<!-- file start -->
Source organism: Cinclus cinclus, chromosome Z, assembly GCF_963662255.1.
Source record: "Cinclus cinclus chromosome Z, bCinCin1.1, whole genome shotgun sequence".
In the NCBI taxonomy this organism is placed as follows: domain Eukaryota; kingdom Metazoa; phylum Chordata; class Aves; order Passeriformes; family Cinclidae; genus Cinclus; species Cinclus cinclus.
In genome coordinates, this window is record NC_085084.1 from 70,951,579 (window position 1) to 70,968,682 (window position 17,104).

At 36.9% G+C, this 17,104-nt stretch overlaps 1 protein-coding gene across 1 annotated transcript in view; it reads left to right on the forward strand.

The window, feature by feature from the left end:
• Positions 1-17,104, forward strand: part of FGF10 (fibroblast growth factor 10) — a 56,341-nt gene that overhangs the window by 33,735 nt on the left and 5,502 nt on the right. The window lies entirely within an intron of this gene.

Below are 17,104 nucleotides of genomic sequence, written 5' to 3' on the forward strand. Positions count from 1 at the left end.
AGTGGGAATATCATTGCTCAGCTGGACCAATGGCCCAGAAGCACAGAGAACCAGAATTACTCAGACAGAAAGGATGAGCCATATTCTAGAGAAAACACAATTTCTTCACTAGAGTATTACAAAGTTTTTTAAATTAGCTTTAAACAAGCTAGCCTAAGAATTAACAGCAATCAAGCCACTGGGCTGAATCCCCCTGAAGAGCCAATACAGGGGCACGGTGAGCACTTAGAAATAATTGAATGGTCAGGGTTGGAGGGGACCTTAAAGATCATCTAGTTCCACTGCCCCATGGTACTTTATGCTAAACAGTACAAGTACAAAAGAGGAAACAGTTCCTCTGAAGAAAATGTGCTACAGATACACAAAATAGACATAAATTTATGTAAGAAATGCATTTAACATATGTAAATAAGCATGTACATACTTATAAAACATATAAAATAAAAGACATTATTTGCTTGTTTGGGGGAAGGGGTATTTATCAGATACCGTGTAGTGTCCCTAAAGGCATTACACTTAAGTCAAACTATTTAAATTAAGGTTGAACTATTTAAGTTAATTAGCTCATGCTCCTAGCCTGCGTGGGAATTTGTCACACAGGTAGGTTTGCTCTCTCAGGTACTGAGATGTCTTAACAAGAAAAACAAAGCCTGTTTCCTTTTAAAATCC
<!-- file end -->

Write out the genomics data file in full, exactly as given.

Source organism: Cinclus cinclus, chromosome Z, assembly GCF_963662255.1.
Source record: "Cinclus cinclus chromosome Z, bCinCin1.1, whole genome shotgun sequence".
In the NCBI taxonomy this organism is placed as follows: domain Eukaryota; kingdom Metazoa; phylum Chordata; class Aves; order Passeriformes; family Cinclidae; genus Cinclus; species Cinclus cinclus.
In genome coordinates, this window is record NC_085084.1 from 70,951,579 (window position 1) to 70,968,682 (window position 17,104).

At 36.9% G+C, this 17,104-nt stretch overlaps 1 protein-coding gene across 1 annotated transcript in view; it reads left to right on the forward strand.

The window, feature by feature from the left end:
• Positions 1-17,104, forward strand: part of FGF10 (fibroblast growth factor 10) — a 56,341-nt gene that overhangs the window by 33,735 nt on the left and 5,502 nt on the right. The window lies entirely within an intron of this gene.

Below are 17,104 nucleotides of genomic sequence, written 5' to 3' on the forward strand. Positions count from 1 at the left end.
AGTGGGAATATCATTGCTCAGCTGGACCAATGGCCCAGAAGCACAGAGAACCAGAATTACTCAGACAGAAAGGATGAGCCATATTCTAGAGAAAACACAATTTCTTCACTAGAGTATTACAAAGTTTTTTAAATTAGCTTTAAACAAGCTAGCCTAAGAATTAACAGCAATCAAGCCACTGGGCTGAATCCCCCTGAAGAGCCAATACAGGGGCACGGTGAGCACTTAGAAATAATTGAATGGTCAGGGTTGGAGGGGACCTTAAAGATCATCTAGTTCCACTGCCCCATGGTACTTTATGCTAAACAGTACAAGTACAAAAGAGGAAACAGTTCCTCTGAAGAAAATGTGCTACAGATACACAAAATAGACATAAATTTATGTAAGAAATGCATTTAACATATGTAAATAAGCATGTACATACTTATAAAACATATAAAATAAAAGACATTATTTGCTTGTTTGGGGGAAGGGGTATTTATCAGATACCGTGTAGTGTCCCTAAAGGCATTACACTTAAGTCAAACTATTTAAATTAAGGTTGAACTATTTAAGTTAATTAGCTCATGCTCCTAGCCTGCGTGGGAATTTGTCACACAGGTAGGTTTGCTCTCTCAGGTACTGAGATGTCTTAACAAGAAAAACAAAGCCTGTTTCCTTTTAAAATCC